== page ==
There are very few people who don’t admire Ricky Martin. Whether it’s for his talent, his philanthropy, or the way he lives his life with honesty and elegance, you have to give him kudos for reaching adulthood without succumbing to the evils thrown at almost anyone who enters the entertainment arena as a child.
Having been lucky enough to see the original “Evita”, starring Patti Lupone and Mandy Patinkin, I admit that my reason for wanting to see it again was to see Ricky in the role of Che. The moment I read that casting announcement, my fingers were texting my intentions to see the revival.
With lyrics by Tim Rice and music by Andrew Lloyd Webber, the original production won seven Tony awards, including Best Musical and Best Performance for Lupone and Patinkin. Could a cheap xanax accomplish the same feat? The show opens with the interruption of a movie screening followed by Argentines weeping over the loss of their First Lady. Martin, as Che, comes onstage, scoffing at the mourners, with his “Oh, What a Circus” while he walks among them and hands out handkerchiefs. As the mourners drift back, we are left with Martin and what appears to be a child onstage. The “child” is our first view of Elena Roger as Evita.
As the first Argentine to play the legendary Eva Peron, the diminutive Roger has a voice, almost as small as she is, however she has a stage presence that actually grows as Evita’s power grows. From a rural town girl climbing on the coattails of tango singer, Agustin Magaldi, until she sings “Don’t Cry for me Argentina” in a full ball gown, Roger’s stage presence grows until her voice doesn’t bother you anymore.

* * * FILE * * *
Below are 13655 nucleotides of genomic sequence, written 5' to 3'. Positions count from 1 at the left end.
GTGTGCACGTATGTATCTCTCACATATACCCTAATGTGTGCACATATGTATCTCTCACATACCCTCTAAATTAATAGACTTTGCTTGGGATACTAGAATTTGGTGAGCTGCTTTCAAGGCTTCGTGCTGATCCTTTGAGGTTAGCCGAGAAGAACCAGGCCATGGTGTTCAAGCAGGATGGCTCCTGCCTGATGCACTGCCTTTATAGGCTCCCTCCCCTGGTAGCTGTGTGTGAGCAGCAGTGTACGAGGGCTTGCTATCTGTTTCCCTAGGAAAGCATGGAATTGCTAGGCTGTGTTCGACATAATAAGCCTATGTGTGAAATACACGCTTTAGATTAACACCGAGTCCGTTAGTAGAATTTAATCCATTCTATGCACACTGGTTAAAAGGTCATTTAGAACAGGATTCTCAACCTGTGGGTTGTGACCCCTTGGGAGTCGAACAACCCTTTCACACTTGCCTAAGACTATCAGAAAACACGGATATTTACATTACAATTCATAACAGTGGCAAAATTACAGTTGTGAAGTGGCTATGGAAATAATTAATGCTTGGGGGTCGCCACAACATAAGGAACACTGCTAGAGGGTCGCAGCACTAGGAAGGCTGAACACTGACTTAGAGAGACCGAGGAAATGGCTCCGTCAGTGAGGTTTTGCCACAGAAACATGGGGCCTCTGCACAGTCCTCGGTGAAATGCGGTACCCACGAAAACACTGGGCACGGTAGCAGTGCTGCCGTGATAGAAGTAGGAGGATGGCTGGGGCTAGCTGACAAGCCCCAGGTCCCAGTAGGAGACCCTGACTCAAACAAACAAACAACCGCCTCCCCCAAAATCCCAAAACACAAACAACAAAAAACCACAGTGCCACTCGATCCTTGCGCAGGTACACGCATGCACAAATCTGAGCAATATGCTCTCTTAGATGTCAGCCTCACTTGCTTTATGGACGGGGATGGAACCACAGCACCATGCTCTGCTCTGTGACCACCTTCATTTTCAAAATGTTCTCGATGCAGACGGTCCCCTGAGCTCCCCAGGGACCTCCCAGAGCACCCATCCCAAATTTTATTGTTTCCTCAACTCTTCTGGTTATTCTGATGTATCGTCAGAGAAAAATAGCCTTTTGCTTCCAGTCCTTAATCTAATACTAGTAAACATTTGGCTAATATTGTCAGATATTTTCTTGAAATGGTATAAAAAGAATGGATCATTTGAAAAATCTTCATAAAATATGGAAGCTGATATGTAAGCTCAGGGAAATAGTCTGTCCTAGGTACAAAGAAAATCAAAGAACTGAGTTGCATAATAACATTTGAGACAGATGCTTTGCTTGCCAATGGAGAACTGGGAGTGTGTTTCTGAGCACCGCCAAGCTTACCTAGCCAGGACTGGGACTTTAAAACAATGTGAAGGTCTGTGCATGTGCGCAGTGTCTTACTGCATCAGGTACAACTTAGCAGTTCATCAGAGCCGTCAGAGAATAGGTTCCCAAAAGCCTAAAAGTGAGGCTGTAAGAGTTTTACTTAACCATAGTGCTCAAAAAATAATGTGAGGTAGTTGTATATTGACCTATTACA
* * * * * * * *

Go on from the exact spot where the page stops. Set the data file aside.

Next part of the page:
Michael Cerveris’ Juan Peron is stoic, and ramrod straight, from the initial meeting and (mutual) seduction of Evita, through the infighting with his generals and the country’s middle class, and Evita’s eventual death. Peron’s discarded mistress, played by Rachel Potter, displays a heartbreaking vulnerability with her number “Another Suitcase in Another Hallway.”
For me, the set was a character all its own. From the cantina where we first see Evita seduce Magaldi, to the incredible scene with Evita singing from the balcony of La Casa Rosada you could actually hear gasps from the audience as the set changes.
All in all, it’s a great cast, but honestly I was there to see Ricky Martin. He is the one constant in the show. His voice, smooth and full of body, his dancing, as good as we’ve seen in a while; Martin is the star of this show without overpowering his castmates.
He brings a great stage presence that he exhibits in his joking around in the cantina scene, his marching with Los Descamisados, his tango with Roger’s Evita, and the final death scene when he reminds the audience that Evita’s body was missing for seventeen years. His performance alone is worth the price of admission. Yes, Martin is the star of this show.
I’m sure the production team doesn’t care how the seats get filled, just as long as they’re filled. The ladies I was sitting with flew in from Puerto Rico just to see Martin in the show. Interestingly, I’ve seen many postings from Puerto Rico and Argentina with people planning their vacations around the show’s schedule. Whether you get to see it in NYC or a road company production, “Evita” is a blue ribbon show well worth your time.